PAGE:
So fascinated was Penrod that he postponed his departure until this film came round again, by which time he had finished his unnatural repast and almost, but not quite, decided against following the profession of a drunkard when he grew up.

Emerging, satiated, from the theatre, a public timepiece before a jeweller's shop confronted him with an unexpected dial and imminent perplexities. How was he to explain at home these hours of dalliance? There was a steadfast rule that he return direct from Sunday-school; and Sunday rules were important, because on that day there was his father, always at home and at hand, perilously ready for action. One of the hardest conditions of boyhood is the almost continuous strain put upon the powers of invention by the constant and harassing necessity for explanations of every natural act.

Proceeding homeward through the deepening twilight as rapidly as possible, at a gait half skip and half canter, Penrod made up his mind in what manner he would account for his long delay, and, as he drew nearer, rehearsed in words the opening passage of his defence.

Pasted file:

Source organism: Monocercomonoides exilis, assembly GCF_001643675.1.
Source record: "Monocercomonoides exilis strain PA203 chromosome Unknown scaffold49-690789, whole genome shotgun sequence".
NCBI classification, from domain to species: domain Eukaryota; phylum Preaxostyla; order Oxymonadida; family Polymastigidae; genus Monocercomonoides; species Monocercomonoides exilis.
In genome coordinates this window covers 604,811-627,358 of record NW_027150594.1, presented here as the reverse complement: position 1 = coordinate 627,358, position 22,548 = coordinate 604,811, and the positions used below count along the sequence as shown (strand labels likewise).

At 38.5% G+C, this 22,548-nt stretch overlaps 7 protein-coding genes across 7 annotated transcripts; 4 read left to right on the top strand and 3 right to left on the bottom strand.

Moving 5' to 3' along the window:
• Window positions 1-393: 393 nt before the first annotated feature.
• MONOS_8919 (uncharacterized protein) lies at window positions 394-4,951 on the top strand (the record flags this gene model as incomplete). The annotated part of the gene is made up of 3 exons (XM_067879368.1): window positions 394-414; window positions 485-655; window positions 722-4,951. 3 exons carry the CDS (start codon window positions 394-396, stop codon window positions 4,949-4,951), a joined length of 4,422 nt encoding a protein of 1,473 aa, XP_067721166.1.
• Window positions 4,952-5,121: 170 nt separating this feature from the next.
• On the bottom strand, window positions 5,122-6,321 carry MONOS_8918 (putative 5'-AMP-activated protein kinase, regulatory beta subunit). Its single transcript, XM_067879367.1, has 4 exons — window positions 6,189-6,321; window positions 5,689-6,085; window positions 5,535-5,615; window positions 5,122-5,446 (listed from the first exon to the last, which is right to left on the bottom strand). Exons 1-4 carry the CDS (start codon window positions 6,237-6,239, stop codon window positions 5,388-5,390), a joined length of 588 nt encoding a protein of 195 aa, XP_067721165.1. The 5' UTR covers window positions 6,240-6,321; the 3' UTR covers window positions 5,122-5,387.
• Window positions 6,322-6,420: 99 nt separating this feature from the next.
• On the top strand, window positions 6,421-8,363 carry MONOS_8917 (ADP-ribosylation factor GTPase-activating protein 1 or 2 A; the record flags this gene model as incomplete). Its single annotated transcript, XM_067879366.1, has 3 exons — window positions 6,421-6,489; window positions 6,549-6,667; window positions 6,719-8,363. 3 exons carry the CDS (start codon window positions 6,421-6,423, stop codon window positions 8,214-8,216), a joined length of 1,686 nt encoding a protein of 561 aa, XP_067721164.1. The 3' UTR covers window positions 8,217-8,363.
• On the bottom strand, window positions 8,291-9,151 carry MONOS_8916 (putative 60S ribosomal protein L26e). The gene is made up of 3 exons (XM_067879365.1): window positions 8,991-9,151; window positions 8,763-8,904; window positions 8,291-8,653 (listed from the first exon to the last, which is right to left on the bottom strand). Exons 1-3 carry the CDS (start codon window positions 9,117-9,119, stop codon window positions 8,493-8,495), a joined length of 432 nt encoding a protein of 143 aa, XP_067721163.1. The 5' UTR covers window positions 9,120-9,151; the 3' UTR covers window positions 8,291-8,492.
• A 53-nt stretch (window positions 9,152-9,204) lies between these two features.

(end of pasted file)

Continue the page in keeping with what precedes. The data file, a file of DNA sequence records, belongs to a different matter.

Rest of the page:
"Now see here," he determined to begin; "I do not wished to be blamed for things I couldn't help, nor any other boy. I was going along the street by a cottage and a lady put her head out of the window and said her husband was drunk and whipping her and her little girl, and she asked me wouldn't I come in and help hold him. So I went in and tried to get hold of this drunken lady's husband where he was whipping their baby daughter, but he wouldn't pay any attention, and I TOLD her I ought to be getting home, but she kep' on askin' me to stay——"